This Essay explores the ways in which populist leaders use the tools of constitutional change when they gain power. A number of recent populist leaders and parties have either replaced their existing constitutions entirely or adopted sweeping packages of amendments. President Alberto Fujimori in Peru (1995),2 Chávez in Venezuela (1999),3 Correa in Ecuador (2008),4 President Evo Morales in Bolivia (2009),5 and the Fidesz Party in Hungary (2011)6 all replaced their existing constitutions once they came to power. Many of these leaders, as well as President Recep Tayyip Erdoğan in Turkey (2017),7 pursued major packages of amendments to the constitution that made deep structural changes to the constitutional texts. If populism is defined as an ideology that divides the world into two antagonistic groups, a “pure people” represented by the populist leaders and a “corrupt elite” against whom they struggle,8 then there is a relationship between populist ideology and large-scale constitutional change that will refound the political and social order.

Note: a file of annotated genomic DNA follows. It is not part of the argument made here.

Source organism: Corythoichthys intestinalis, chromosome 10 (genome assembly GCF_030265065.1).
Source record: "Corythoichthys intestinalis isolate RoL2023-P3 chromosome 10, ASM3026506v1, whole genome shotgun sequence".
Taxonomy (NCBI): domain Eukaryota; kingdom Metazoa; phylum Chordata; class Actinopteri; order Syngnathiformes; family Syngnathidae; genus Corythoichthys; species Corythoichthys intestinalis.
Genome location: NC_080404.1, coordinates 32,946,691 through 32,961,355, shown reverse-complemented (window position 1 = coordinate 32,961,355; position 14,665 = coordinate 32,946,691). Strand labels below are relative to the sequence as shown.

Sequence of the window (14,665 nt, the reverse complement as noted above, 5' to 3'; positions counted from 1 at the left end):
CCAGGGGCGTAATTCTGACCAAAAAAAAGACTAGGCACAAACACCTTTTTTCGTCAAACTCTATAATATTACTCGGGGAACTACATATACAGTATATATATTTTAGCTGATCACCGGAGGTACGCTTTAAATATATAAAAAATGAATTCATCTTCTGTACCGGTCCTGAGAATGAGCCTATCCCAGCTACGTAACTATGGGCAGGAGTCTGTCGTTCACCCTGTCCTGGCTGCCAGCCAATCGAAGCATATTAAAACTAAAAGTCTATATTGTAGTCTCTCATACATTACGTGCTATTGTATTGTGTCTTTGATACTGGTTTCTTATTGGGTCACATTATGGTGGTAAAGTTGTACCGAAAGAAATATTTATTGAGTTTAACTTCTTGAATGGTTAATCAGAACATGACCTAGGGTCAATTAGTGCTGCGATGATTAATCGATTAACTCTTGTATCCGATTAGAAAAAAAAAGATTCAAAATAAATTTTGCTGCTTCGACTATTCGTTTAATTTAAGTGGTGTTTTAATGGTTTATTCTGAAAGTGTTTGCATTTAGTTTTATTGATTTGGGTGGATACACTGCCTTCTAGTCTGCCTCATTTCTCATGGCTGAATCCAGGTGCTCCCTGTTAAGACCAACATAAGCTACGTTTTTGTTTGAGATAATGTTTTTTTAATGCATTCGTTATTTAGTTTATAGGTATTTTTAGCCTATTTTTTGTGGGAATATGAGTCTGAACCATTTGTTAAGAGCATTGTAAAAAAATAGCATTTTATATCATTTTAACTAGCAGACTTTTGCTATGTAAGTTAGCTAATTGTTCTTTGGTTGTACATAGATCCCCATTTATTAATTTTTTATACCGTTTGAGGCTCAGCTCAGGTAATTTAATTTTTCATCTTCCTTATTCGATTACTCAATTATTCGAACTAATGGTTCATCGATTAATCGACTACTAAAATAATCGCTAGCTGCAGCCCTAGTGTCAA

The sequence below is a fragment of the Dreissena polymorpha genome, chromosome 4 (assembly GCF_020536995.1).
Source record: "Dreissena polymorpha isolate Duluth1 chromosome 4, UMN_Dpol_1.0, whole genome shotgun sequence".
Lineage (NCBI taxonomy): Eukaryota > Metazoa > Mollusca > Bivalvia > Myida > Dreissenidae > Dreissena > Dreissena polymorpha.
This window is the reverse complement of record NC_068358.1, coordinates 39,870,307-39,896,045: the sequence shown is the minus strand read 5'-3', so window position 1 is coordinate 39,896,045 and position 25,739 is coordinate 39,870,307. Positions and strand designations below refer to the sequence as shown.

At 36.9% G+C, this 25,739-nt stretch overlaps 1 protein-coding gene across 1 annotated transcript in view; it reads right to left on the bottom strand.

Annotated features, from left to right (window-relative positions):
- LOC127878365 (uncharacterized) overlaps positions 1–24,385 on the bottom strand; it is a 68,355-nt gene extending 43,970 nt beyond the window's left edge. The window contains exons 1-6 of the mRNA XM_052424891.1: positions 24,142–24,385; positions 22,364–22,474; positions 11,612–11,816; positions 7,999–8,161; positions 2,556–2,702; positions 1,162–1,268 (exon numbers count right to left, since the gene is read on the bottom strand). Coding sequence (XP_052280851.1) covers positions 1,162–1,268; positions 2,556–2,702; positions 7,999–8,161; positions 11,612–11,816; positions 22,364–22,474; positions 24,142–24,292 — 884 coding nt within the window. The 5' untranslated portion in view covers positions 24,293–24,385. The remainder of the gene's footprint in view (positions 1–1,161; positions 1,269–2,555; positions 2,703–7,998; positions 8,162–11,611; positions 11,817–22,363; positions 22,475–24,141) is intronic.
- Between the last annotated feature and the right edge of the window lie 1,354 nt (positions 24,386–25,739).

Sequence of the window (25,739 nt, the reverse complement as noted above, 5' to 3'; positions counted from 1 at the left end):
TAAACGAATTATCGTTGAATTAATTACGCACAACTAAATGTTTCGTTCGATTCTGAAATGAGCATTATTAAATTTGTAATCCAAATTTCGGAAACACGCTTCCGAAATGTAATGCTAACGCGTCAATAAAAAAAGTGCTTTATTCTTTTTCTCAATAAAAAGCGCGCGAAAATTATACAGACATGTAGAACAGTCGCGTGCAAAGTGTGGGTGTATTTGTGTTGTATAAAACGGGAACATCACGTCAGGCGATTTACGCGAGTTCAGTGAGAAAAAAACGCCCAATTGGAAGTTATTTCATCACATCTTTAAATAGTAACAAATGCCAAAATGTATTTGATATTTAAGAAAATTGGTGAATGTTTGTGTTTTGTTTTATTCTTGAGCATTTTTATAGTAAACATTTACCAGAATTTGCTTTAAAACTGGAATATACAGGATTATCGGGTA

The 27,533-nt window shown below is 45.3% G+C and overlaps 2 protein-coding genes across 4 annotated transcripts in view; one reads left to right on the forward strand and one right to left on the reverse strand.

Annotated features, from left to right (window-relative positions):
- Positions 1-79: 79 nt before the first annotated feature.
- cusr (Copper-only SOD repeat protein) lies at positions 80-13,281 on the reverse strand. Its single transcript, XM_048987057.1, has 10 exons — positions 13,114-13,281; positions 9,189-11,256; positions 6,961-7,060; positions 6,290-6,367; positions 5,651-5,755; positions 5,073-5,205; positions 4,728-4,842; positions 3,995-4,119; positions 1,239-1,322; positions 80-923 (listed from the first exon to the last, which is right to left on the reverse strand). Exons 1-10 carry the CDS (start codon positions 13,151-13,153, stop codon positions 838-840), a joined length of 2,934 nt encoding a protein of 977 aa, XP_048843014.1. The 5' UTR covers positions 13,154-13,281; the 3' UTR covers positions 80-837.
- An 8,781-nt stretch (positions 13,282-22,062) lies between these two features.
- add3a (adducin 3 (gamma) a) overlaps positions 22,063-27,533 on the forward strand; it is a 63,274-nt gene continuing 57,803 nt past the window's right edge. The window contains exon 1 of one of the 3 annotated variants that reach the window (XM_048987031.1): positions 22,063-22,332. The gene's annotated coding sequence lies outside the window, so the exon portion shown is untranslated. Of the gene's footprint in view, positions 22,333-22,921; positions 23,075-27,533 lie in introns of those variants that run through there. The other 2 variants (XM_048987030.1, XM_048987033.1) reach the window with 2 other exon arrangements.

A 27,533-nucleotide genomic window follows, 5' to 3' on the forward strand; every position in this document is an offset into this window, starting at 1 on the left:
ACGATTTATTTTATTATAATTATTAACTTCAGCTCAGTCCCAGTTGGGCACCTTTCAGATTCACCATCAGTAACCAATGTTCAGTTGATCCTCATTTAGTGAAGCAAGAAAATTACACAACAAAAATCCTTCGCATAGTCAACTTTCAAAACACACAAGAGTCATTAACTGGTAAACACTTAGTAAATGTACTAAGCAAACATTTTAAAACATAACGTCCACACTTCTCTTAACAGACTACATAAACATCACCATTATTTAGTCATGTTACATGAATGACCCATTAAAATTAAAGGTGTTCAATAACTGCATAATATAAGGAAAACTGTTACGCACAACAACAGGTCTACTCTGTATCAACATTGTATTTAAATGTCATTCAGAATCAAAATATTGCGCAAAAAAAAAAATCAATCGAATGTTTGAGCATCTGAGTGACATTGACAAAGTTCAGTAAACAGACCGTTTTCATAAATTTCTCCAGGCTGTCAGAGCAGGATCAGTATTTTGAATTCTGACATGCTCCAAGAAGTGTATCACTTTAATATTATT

I argue that constitutional change under populism carries out three core functions: deconstructing the existing political regime, serving as an ideological critique that promises to overcome flaws in the prior constitutional order, and consolidating power in the hands of the populist leadership. These tendencies appear inherent in nearly all populist projects, and thus studying populist constitutional change is helpful in understanding populism in general. Access to tools of large-scale constitutional change accentuates both the threat of populism to liberal democracy and its promise as a corrective. Large-scale constitutional change allows populist leaders to wipe away the existing institutional order and consolidate power in a particularly rapid and durable way while also permitting experimentation with constitutional forms that might rejuvenate ossified or failing constitutional orders. But I also argue that there is a likely trajectory to populist constitutional projects: if populists are successfully able to centralize power and retain it for long periods of time, the regime will become increasingly and overtly opposed to liberal democracy.